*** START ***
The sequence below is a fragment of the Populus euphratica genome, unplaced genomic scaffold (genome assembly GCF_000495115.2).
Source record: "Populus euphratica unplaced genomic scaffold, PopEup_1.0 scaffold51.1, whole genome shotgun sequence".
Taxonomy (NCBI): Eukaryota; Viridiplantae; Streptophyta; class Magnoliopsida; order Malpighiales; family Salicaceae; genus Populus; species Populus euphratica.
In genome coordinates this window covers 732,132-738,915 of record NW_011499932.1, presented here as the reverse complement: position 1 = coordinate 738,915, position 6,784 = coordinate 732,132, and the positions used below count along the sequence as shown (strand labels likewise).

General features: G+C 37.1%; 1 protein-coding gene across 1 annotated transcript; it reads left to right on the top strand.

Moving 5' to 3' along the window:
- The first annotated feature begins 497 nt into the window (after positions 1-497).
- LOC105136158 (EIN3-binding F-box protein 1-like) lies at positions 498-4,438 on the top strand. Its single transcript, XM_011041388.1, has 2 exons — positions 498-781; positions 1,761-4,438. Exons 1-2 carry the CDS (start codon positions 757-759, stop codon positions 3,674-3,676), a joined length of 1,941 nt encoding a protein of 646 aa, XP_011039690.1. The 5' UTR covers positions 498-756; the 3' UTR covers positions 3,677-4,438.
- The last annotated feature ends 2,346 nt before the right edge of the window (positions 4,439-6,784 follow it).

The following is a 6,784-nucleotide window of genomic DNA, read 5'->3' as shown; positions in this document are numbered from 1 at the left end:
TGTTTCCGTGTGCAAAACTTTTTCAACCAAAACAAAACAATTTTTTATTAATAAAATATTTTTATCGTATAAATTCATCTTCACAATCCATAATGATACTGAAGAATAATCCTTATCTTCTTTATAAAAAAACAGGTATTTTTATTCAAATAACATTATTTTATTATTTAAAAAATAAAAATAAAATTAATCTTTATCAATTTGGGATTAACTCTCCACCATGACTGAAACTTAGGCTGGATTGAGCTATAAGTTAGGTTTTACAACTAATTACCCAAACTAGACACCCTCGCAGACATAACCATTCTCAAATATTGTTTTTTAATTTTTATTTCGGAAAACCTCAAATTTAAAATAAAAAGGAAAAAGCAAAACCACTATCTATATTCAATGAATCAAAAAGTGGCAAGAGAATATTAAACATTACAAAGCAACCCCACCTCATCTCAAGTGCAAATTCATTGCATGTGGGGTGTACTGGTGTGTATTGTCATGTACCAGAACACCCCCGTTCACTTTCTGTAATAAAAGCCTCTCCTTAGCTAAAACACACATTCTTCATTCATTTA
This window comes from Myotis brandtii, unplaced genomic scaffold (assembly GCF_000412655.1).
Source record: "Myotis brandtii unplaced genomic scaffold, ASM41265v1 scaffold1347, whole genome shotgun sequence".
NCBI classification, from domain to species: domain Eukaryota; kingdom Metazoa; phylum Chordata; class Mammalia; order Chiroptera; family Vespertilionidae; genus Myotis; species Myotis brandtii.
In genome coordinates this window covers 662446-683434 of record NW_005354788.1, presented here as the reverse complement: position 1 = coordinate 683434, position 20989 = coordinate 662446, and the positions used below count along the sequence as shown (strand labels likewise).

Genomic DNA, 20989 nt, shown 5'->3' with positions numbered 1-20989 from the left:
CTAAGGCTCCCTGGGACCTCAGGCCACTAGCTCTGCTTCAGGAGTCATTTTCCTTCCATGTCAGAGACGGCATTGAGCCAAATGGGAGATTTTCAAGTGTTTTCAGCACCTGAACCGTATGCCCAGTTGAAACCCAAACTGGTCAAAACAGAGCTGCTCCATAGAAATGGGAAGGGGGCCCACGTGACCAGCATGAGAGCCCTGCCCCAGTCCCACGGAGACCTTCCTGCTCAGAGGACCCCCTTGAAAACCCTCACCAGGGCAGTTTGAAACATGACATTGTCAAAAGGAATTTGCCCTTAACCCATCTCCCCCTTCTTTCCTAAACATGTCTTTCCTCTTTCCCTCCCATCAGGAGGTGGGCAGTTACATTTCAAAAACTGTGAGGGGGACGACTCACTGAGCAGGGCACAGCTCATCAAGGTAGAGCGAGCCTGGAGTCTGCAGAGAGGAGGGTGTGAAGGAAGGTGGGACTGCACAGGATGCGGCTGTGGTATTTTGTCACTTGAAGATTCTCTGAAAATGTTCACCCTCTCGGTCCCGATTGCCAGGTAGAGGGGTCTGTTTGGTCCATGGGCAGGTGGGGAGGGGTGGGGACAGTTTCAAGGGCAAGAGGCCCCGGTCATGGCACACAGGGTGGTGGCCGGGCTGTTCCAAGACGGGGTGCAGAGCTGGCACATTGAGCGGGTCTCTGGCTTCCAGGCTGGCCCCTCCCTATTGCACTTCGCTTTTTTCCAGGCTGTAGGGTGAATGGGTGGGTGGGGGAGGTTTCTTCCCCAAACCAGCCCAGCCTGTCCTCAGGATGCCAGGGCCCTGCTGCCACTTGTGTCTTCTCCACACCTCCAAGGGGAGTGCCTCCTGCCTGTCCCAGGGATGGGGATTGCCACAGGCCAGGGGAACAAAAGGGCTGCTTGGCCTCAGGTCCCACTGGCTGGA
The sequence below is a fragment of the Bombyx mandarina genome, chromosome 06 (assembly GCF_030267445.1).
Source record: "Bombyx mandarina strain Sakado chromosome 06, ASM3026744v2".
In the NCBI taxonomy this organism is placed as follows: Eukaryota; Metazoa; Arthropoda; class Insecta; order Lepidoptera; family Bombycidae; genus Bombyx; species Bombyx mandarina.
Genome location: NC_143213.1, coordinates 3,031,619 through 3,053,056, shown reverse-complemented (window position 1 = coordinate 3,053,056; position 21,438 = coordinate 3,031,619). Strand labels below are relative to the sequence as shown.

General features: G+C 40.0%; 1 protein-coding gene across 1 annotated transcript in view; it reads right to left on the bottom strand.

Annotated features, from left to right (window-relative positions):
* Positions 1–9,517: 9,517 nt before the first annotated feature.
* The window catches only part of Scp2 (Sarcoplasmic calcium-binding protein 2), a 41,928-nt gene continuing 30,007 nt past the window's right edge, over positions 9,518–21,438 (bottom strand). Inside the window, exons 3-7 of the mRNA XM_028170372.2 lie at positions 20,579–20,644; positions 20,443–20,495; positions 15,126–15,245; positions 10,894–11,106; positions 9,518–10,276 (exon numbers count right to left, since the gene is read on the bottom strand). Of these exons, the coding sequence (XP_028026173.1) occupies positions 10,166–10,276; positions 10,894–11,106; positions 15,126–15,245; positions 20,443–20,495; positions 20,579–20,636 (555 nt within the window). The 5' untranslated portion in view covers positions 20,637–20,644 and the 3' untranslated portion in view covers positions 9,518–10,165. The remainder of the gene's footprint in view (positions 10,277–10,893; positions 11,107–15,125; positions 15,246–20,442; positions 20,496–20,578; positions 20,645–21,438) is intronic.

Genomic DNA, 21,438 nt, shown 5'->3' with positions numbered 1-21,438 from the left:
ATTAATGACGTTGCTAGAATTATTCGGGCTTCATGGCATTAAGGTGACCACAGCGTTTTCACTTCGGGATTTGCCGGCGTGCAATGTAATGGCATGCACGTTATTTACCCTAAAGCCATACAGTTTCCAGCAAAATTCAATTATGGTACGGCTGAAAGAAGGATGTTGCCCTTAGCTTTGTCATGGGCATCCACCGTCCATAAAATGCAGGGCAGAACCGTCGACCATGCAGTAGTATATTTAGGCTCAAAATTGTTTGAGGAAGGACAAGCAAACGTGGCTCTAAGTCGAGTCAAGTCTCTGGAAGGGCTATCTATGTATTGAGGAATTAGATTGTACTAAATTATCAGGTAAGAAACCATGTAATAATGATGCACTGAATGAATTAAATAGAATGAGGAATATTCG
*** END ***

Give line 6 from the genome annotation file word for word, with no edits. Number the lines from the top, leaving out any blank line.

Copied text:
Moving 5' to 3' along the window: